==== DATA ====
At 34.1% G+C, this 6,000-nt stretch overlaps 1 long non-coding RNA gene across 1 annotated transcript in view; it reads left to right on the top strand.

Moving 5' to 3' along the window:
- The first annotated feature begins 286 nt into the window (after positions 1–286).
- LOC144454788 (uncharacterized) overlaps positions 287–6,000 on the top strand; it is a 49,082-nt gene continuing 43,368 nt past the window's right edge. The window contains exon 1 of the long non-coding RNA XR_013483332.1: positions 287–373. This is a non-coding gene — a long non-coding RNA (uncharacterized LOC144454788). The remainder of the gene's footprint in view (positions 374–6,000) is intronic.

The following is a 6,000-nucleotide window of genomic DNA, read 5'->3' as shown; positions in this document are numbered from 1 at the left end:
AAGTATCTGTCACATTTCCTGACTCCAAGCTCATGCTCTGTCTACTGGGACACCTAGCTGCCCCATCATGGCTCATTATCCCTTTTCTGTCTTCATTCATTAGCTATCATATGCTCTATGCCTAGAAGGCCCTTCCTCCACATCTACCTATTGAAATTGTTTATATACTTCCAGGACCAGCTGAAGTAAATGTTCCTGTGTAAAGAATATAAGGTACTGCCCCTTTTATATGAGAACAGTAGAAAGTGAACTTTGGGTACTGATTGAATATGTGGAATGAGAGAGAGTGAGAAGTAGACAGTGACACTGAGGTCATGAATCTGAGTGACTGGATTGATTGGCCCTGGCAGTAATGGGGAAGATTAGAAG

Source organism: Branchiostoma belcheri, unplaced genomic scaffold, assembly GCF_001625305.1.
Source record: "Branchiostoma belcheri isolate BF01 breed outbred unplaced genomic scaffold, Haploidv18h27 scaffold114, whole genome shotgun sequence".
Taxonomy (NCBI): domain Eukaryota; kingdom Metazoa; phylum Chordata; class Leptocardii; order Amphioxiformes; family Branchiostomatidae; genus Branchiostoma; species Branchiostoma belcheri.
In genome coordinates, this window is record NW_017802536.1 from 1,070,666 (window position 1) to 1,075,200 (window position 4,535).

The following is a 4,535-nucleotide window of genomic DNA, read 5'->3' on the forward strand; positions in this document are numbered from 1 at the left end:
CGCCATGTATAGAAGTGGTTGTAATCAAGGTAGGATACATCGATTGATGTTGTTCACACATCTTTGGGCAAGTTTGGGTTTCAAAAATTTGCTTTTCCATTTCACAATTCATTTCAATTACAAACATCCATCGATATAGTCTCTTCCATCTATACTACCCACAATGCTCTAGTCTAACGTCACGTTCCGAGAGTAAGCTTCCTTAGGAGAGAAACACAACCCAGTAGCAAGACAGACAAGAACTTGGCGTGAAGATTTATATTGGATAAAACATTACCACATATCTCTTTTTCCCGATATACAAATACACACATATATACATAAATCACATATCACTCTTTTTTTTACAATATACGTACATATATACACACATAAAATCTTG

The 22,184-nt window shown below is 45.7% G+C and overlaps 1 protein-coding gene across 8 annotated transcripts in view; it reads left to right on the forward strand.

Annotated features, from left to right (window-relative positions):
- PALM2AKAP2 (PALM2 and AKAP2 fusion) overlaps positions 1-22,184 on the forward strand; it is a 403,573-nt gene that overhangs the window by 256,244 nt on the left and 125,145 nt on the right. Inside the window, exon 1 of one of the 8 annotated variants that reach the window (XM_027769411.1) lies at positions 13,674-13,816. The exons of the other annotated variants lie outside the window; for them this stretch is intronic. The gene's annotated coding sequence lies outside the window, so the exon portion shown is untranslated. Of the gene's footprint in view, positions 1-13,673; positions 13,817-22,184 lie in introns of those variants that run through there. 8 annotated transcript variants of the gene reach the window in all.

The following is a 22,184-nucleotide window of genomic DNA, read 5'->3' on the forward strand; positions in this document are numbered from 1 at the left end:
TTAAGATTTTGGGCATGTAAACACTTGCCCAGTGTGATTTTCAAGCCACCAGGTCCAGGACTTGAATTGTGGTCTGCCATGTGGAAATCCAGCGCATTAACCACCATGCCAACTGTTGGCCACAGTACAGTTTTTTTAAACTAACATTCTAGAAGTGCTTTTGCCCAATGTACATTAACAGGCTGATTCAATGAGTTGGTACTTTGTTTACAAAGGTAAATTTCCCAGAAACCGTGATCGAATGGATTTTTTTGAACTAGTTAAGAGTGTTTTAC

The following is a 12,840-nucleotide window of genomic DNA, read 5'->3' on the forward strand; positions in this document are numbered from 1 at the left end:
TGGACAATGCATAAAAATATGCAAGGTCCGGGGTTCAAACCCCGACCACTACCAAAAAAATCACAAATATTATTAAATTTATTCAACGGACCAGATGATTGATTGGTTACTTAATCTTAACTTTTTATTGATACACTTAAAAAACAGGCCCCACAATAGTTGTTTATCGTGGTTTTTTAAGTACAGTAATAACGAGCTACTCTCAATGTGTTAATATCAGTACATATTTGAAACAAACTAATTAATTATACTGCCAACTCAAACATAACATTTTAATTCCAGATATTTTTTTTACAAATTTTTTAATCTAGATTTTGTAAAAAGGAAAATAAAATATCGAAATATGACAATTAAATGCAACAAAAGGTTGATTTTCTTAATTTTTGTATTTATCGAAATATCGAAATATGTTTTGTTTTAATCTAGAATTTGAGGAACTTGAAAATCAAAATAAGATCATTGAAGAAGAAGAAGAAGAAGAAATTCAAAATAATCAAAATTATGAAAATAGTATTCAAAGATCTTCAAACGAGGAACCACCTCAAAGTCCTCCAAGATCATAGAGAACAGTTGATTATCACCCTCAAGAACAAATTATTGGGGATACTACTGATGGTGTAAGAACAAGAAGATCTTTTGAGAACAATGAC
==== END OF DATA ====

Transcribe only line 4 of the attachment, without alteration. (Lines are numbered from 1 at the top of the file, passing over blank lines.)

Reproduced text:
- LOC144454788 (uncharacterized) overlaps positions 287–6,000 on the top strand; it is a 49,082-nt gene continuing 43,368 nt past the window's right edge. The window contains exon 1 of the long non-coding RNA XR_013483332.1: positions 287–373. This is a non-coding gene — a long non-coding RNA (uncharacterized LOC144454788). The remainder of the gene's footprint in view (positions 374–6,000) is intronic.